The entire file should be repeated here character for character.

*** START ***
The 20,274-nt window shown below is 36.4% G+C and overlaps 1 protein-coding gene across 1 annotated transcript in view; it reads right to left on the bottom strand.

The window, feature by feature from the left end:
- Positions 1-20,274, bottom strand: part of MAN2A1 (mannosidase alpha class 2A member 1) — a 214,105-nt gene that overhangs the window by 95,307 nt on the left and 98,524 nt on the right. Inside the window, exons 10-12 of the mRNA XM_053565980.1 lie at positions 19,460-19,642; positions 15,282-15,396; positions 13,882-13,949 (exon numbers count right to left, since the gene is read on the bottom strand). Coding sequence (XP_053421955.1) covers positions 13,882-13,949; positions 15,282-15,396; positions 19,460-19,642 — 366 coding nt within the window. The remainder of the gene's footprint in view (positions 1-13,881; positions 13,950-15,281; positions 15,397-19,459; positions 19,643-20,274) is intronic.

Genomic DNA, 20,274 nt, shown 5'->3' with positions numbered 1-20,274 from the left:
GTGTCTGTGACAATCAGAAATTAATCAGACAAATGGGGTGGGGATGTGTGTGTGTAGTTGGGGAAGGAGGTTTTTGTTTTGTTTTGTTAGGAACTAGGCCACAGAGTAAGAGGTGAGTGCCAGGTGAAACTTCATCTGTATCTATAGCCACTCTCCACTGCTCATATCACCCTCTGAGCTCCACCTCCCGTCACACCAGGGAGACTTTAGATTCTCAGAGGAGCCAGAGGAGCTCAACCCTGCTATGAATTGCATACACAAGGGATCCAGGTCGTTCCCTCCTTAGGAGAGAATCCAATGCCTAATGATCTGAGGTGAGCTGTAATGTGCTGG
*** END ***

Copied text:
The 20,274-nt window shown below is 36.4% G+C and overlaps 1 protein-coding gene across 1 annotated transcript in view; it reads right to left on the bottom strand.

The window, feature by feature from the left end:
- Positions 1-20,274, bottom strand: part of MAN2A1 (mannosidase alpha class 2A member 1) — a 214,105-nt gene that overhangs the window by 95,307 nt on the left and 98,524 nt on the right. Inside the window, exons 10-12 of the mRNA XM_053565980.1 lie at positions 19,460-19,642; positions 15,282-15,396; positions 13,882-13,949 (exon numbers count right to left, since the gene is read on the bottom strand). Coding sequence (XP_053421955.1) covers positions 13,882-13,949; positions 15,282-15,396; positions 19,460-19,642 — 366 coding nt within the window. The remainder of the gene's footprint in view (positions 1-13,881; positions 13,950-15,281; positions 15,397-19,459; positions 19,643-20,274) is intronic.

Genomic DNA, 20,274 nt, shown 5'->3' with positions numbered 1-20,274 from the left:
GTGTCTGTGACAATCAGAAATTAATCAGACAAATGGGGTGGGGATGTGTGTGTGTAGTTGGGGAAGGAGGTTTTTGTTTTGTTTTGTTAGGAACTAGGCCACAGAGTAAGAGGTGAGTGCCAGGTGAAACTTCATCTGTATCTATAGCCACTCTCCACTGCTCATATCACCCTCTGAGCTCCACCTCCCGTCACACCAGGGAGACTTTAGATTCTCAGAGGAGCCAGAGGAGCTCAACCCTGCTATGAATTGCATACACAAGGGATCCAGGTCGTTCCCTCCTTAGGAGAGAATCCAATGCCTAATGATCTGAGGTGAGCTGTAATGTGCTGG